Images paired with abstractions often appear in your poetry. Generally, the abstractions stop me. Any suggestions as to how to "read" the abstractions and not give up on what may appear to be too cerebral?
charles cantrell -- madison, WI
Robert Hass: Charles, I wrote and lost a long answer to this question. So this will be shorter. I think images paired with abstraction appear in most poetry--if you mean by abstractions words that refer to general categories of ideas like "justice" rather than words that refer to general categories of things like "tree". Your question implies that abstractions are more cerebral, I guess you mean less rooted in the senses, than images. And there are other categories of noun and verb--is "word" more cerebral than "tree" but less cerebral than "justice," etc. This is all mixed up in English with the way the language itself mixes up its Latin and Germanic roots. "Tree" from Aglo-Saxon, "justice" from Latin. If I had an example of what you were troubled by, I could answer more usefully. But poetry can do a range of things. There are poets who think in their poems in the whole vocabulary of English and others who rely pretty much on tactile images. Poetry certainly needs body, but it can get it from the music of its rhythms; it doesn't always have to be sticking to a picture language to stay tactile. Examples are better than arguments. My arguments would be in the general direction of some poems of George Oppen and Wallace Stevens.
I'm very interested in reading more contemporary Polish poetry. I suspect you have some favorites besides Czeslaw Milosz, who might they be? Adarn Zagajewski? Wislawa Szymborska? Some lesser known (to American's) Polish poets? Thank you for any guidance you can give me.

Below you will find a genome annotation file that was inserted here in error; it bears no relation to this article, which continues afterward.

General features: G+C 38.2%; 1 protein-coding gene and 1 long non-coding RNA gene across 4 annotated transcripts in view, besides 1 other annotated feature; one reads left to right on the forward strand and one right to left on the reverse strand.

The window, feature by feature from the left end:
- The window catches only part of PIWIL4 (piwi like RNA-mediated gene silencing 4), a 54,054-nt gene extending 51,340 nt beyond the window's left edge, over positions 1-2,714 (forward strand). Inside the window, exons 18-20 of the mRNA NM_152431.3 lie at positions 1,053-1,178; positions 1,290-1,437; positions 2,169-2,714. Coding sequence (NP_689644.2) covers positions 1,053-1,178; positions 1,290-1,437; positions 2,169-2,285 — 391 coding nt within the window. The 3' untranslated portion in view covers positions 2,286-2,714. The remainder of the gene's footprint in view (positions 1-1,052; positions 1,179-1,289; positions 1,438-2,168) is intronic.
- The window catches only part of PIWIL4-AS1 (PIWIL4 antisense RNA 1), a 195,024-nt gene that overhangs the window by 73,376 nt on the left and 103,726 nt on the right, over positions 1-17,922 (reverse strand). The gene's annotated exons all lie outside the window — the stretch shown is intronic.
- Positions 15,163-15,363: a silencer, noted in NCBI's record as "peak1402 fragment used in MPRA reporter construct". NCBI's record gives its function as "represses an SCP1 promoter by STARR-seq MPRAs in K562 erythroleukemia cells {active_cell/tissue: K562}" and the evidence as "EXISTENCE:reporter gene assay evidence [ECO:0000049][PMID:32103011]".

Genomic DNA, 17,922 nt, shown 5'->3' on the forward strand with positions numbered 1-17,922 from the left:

Chris -- Baltimore
Robert Hass: The most important Polish poets of the mid-twentieth-century generation who are available in English are Milosz, Symborska, Tadeus Rosewicz, and Zbigniew Herbert. A lot of Poles think that Herbert is their most important poet. The other poets whose poems can be found are Anna Swir and Alexander Wat, both translated by Milosz. There is also his anthology Post-War Polish Poetry. In the generations after them, only Adam Zagajewski's poems are widely available in English. But there is an anthology (which needs to be updated) called Humps and Wings which will give you a sampling of that generation. And I think there is an anthology in English just out or coming out of the younger generation--the post-Communist generation--of Polish poets. The crucial historical figure in Polish poetry is Adam Mickiewicz, and there is one very good translation of a part of his major poem "Pan Tadeuz" by the English poet Donald Davie. It's called "The Forests of Lithuania," I think, and it may be in Davie's Collected Poems. To see what else is there, you might look at Milosz's History of Polish Literature.
I have a question about your form. How do you decide when to use stanza breaks in your poems? The form seems much more organic, and often broken more at places that feel right with the tone or mood, but I wondered if there was a particular method that you've developed for your own work. I would say I have a strong understanding of poems which follow a more consistent free verse pattern, tercets, quatrains, etc. but I'm interested in understanding how one embarks upon a form such as your own. Thanks. I'm a huge fan of your poetry. I saw you read a few years back at the University of Michigan. It was a great pleasure!
Michelle Sorgen -- California